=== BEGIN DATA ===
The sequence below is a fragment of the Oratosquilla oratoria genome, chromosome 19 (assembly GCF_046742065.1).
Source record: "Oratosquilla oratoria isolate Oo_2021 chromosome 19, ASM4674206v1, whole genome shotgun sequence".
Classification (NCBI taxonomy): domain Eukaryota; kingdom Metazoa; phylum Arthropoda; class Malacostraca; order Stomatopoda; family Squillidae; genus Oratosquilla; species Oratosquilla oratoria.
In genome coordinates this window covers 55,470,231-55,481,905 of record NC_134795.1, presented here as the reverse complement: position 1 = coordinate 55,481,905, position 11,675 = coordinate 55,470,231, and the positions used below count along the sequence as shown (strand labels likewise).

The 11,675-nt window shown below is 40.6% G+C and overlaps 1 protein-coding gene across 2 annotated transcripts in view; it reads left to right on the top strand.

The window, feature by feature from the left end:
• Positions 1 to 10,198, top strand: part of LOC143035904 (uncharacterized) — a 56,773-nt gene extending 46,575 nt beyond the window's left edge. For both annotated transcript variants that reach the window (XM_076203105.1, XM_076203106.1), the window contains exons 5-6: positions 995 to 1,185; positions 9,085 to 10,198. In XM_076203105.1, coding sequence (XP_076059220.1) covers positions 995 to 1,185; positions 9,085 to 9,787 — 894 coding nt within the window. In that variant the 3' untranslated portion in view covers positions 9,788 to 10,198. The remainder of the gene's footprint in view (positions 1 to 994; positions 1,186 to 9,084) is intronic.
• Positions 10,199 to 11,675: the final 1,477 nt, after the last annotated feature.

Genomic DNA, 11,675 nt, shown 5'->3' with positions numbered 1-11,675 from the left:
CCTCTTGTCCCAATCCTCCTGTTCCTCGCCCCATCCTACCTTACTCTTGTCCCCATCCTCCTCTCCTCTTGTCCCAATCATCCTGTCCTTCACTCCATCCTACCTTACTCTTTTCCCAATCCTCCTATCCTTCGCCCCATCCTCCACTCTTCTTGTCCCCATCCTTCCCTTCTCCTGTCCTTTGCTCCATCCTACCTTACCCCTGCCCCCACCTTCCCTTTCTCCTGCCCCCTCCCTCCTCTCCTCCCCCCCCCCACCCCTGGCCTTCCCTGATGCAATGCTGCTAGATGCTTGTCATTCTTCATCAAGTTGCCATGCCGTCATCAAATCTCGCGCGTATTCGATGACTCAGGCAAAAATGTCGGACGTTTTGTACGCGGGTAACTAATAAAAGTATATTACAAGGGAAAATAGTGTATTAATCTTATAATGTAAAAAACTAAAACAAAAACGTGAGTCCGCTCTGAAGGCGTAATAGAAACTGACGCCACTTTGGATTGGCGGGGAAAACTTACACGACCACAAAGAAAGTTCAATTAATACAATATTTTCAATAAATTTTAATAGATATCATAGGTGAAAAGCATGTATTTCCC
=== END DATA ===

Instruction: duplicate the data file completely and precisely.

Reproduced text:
The sequence below is a fragment of the Oratosquilla oratoria genome, chromosome 19 (assembly GCF_046742065.1).
Source record: "Oratosquilla oratoria isolate Oo_2021 chromosome 19, ASM4674206v1, whole genome shotgun sequence".
Classification (NCBI taxonomy): domain Eukaryota; kingdom Metazoa; phylum Arthropoda; class Malacostraca; order Stomatopoda; family Squillidae; genus Oratosquilla; species Oratosquilla oratoria.
In genome coordinates this window covers 55,470,231-55,481,905 of record NC_134795.1, presented here as the reverse complement: position 1 = coordinate 55,481,905, position 11,675 = coordinate 55,470,231, and the positions used below count along the sequence as shown (strand labels likewise).

The 11,675-nt window shown below is 40.6% G+C and overlaps 1 protein-coding gene across 2 annotated transcripts in view; it reads left to right on the top strand.

The window, feature by feature from the left end:
• Positions 1 to 10,198, top strand: part of LOC143035904 (uncharacterized) — a 56,773-nt gene extending 46,575 nt beyond the window's left edge. For both annotated transcript variants that reach the window (XM_076203105.1, XM_076203106.1), the window contains exons 5-6: positions 995 to 1,185; positions 9,085 to 10,198. In XM_076203105.1, coding sequence (XP_076059220.1) covers positions 995 to 1,185; positions 9,085 to 9,787 — 894 coding nt within the window. In that variant the 3' untranslated portion in view covers positions 9,788 to 10,198. The remainder of the gene's footprint in view (positions 1 to 994; positions 1,186 to 9,084) is intronic.
• Positions 10,199 to 11,675: the final 1,477 nt, after the last annotated feature.

Genomic DNA, 11,675 nt, shown 5'->3' with positions numbered 1-11,675 from the left:
CCTCTTGTCCCAATCCTCCTGTTCCTCGCCCCATCCTACCTTACTCTTGTCCCCATCCTCCTCTCCTCTTGTCCCAATCATCCTGTCCTTCACTCCATCCTACCTTACTCTTTTCCCAATCCTCCTATCCTTCGCCCCATCCTCCACTCTTCTTGTCCCCATCCTTCCCTTCTCCTGTCCTTTGCTCCATCCTACCTTACCCCTGCCCCCACCTTCCCTTTCTCCTGCCCCCTCCCTCCTCTCCTCCCCCCCCCCACCCCTGGCCTTCCCTGATGCAATGCTGCTAGATGCTTGTCATTCTTCATCAAGTTGCCATGCCGTCATCAAATCTCGCGCGTATTCGATGACTCAGGCAAAAATGTCGGACGTTTTGTACGCGGGTAACTAATAAAAGTATATTACAAGGGAAAATAGTGTATTAATCTTATAATGTAAAAAACTAAAACAAAAACGTGAGTCCGCTCTGAAGGCGTAATAGAAACTGACGCCACTTTGGATTGGCGGGGAAAACTTACACGACCACAAAGAAAGTTCAATTAATACAATATTTTCAATAAATTTTAATAGATATCATAGGTGAAAAGCATGTATTTCCC